If you are providing catering, refreshments or additional in-person experiences (such as gifts or networking drinks) at your venue, ensure this is reflected in the price of your hybrid training. Offering tickets at a lower price for virtual learners will help prevent them feeling like they’re missing out or getting inferior value for money, and the hybrid approach means that all learners can choose to prioritize the lower price or the additional in-person experiences.

#3: Find ways to bring online and in-person learners together

Ultimately, your hybrid training program is delivering for one audience, so they should feel part of the full conversation. Pre- and post-event online chats, whether they are live networking sessions or asynchronous forum conversations, will help create a sense of cohesiveness and community across your entire audience of hybrid learners, supporting networking opportunities for all participants.

On the day of your hybrid training program, be sure to involve your remote attendees. This could be done by video link or by typed chat, with a facilitator on hand to manage the virtual participants. This ties into Edward’s tip above about treating the camera as a participant – when the trainer asks questions or finishes a topic, make sure that they check in with virtual participants to get them involved too.

#4: Minimize technical barriers for hybrid trainers

When you’re planning your hybrid training program, consider whether or not you’ll need different speakers for in-person and online sessions. Not all trainers will be comfortable with the technology required for attending to virtual audiences, so you may need multiple trainers for the same session.

Dell Technology’s solution to this is to minimize the barriers to virtual training for trainers themselves. They have created a series of hybrid classrooms with cameras, microphones and speakers built into the ceiling and walls, with foolproof controls in a preconfigured “technology box” in each room. This way, trainers simply press a button to start the hybrid session and press it again to end it, avoiding the need for trainers with complex audio-visual skills.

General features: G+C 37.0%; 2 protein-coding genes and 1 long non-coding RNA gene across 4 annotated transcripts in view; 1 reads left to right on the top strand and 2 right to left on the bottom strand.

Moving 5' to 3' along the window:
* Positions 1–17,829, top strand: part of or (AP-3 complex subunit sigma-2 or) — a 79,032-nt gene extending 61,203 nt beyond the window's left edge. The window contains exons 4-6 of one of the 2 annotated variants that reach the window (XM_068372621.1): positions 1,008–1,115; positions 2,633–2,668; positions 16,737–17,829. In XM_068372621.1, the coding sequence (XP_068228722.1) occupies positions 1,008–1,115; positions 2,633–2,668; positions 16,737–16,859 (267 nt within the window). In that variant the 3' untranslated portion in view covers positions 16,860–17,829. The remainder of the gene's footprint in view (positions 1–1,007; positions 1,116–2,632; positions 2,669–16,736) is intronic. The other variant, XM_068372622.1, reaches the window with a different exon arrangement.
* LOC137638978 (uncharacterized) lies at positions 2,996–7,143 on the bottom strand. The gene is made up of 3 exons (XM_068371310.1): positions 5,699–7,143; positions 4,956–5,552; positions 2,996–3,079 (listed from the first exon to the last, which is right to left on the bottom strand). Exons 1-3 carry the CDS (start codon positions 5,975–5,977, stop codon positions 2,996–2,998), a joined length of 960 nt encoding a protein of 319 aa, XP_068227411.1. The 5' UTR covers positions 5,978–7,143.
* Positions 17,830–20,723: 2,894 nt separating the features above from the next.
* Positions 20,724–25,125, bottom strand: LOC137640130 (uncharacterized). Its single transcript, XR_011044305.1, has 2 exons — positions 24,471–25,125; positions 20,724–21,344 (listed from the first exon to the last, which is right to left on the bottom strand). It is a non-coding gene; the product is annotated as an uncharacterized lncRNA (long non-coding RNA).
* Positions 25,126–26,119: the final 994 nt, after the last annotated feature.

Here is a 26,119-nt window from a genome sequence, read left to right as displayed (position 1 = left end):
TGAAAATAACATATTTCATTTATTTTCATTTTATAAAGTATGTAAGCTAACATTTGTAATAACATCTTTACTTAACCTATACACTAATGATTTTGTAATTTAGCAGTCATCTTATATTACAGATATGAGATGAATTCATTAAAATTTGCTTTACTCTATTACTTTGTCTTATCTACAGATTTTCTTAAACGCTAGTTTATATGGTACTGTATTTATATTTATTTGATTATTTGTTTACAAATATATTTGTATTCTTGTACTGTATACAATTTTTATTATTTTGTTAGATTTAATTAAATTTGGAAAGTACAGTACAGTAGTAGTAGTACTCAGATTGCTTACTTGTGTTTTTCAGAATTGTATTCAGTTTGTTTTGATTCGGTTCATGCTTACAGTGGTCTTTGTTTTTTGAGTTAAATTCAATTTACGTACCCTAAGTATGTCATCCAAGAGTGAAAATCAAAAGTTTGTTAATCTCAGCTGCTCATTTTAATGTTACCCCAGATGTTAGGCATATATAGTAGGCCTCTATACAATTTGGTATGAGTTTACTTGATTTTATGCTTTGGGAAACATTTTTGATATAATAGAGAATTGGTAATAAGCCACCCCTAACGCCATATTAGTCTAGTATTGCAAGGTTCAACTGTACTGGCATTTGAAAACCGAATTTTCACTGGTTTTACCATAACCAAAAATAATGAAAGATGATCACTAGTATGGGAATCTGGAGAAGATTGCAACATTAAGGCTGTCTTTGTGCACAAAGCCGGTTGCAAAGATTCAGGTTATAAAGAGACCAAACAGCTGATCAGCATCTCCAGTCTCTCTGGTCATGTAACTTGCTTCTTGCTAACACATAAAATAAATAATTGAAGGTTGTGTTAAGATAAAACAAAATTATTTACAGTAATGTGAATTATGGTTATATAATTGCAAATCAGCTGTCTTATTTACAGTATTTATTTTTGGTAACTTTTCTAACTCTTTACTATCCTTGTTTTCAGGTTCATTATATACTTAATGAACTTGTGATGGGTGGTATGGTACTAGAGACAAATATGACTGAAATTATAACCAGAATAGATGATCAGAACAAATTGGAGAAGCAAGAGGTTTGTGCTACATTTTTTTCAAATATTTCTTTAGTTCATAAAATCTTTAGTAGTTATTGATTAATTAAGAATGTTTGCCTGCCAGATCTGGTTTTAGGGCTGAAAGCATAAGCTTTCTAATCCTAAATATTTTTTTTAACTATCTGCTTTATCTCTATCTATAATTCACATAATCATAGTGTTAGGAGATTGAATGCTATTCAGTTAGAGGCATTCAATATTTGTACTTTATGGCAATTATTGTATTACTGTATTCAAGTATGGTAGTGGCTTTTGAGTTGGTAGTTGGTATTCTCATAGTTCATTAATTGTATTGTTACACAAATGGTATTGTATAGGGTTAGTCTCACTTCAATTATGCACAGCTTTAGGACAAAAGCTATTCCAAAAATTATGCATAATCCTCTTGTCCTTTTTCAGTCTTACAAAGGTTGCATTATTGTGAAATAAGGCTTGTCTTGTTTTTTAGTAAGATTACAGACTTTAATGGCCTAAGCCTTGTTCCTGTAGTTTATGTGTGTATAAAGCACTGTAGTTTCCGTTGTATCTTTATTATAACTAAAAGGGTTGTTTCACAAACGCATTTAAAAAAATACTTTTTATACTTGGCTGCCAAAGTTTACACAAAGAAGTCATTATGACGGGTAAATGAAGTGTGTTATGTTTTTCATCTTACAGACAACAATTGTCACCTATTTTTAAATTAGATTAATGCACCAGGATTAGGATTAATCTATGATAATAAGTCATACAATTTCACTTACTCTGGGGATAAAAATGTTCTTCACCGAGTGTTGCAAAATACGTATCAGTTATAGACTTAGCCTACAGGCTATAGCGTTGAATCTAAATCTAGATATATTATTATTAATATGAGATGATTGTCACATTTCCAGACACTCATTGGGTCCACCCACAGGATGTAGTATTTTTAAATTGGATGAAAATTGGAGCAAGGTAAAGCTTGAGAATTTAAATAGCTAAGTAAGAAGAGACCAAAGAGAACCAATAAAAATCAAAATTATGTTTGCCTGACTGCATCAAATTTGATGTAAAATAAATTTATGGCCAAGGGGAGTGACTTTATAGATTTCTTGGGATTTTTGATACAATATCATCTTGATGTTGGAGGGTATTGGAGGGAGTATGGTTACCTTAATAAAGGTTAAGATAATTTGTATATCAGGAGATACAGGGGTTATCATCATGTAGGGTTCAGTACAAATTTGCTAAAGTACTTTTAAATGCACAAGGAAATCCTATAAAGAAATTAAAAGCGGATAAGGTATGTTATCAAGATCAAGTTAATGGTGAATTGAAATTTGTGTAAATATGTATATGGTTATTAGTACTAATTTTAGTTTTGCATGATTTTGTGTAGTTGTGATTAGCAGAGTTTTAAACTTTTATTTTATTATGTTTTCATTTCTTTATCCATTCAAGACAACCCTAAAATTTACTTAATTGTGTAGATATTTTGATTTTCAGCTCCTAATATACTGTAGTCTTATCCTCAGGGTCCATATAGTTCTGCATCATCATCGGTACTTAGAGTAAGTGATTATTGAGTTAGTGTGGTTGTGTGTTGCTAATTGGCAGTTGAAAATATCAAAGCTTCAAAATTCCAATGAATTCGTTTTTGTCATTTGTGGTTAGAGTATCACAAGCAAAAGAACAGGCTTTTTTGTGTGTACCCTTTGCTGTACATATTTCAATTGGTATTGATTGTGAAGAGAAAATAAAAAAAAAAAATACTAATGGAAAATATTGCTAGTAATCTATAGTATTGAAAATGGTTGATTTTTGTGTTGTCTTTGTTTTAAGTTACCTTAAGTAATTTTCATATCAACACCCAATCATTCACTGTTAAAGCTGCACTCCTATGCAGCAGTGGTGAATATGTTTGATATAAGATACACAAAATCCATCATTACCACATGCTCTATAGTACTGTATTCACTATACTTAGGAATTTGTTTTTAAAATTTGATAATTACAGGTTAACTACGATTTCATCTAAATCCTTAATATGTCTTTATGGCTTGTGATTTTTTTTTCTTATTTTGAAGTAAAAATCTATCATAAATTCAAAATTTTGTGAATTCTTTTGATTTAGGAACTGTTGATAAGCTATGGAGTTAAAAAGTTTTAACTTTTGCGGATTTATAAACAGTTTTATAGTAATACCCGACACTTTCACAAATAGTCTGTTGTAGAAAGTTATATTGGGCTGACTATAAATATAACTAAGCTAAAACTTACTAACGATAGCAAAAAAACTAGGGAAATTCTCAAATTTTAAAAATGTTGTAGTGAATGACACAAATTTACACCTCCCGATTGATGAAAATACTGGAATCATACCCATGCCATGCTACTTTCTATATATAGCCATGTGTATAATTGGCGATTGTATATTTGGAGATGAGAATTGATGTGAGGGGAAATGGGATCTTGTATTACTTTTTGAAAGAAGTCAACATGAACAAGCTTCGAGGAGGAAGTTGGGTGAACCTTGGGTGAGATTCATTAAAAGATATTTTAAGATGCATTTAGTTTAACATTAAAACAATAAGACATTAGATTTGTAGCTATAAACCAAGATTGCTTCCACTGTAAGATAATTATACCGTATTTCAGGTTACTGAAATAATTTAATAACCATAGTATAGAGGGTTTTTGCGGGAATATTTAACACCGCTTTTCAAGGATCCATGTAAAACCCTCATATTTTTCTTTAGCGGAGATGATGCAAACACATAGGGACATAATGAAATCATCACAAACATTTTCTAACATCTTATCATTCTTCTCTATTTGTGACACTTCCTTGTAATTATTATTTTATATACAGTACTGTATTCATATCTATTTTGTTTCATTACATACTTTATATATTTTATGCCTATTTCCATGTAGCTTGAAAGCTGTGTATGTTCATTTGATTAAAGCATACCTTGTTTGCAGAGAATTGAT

If you do decide to opt for multiple speakers, Training Orchestra can help you find the best available experts with the skills and experience needed with our Instructor Engagement Portal. For instance, in just a couple of clicks, you can filter your trainers to find those with the necessary skills for the training session and online presenting experience. Alternatively, you may opt for a facilitator to assist the trainer, either in the classroom or online, who can better attend to the needs of the audience and keep the session running smoothly.

#5: Measure the impact and profitability of your hybrid training program

After the training, conduct a survey to find out which components of your hybrid training program worked and which didn’t. For instance, perhaps your remote participants were more satisfied with the experience than your in-person participants, or vice versa.

Training Orchestra’s measurement, analytics and reporting capabilities will also help you discover which sessions were most profitable. This will give you an invaluable insight into your program, answering questions such as “Did we undercharge for our online components?” or “Was the uptake lower for our in-person session?”.

At Dell Technologies, Training Orchestra is used to track the cost of delivery of their hybrid training programs, including venues, trainers and travel costs. This data is then analyzed within their data warehouse, and the training department can better understand how to improve the efficiency and profitability of their hybrid training over time.

>> To learn more about building a hybrid training program and gain real-world advice from industry experts, watch our
on-demand webinar with Dell Technologies and Fosway Group, “Building a Learning Tech Ecosystem in a Hybrid World.” <<

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For over 20 years, Training Orchestra has provided training software for 600+ organizations worldwide to help them automate and optimize their Hybrid, ILT and vILT training operations, addressing the complexities often found in: session scheduling, resource management, instructor collaboration, cost tracking and reporting. As a complement to your LMS, LXP and learning technologies, Training Orchestra’s Training Resource Management System can replace all XLS spreadsheets and manual tasks, so you can better manage training as a business.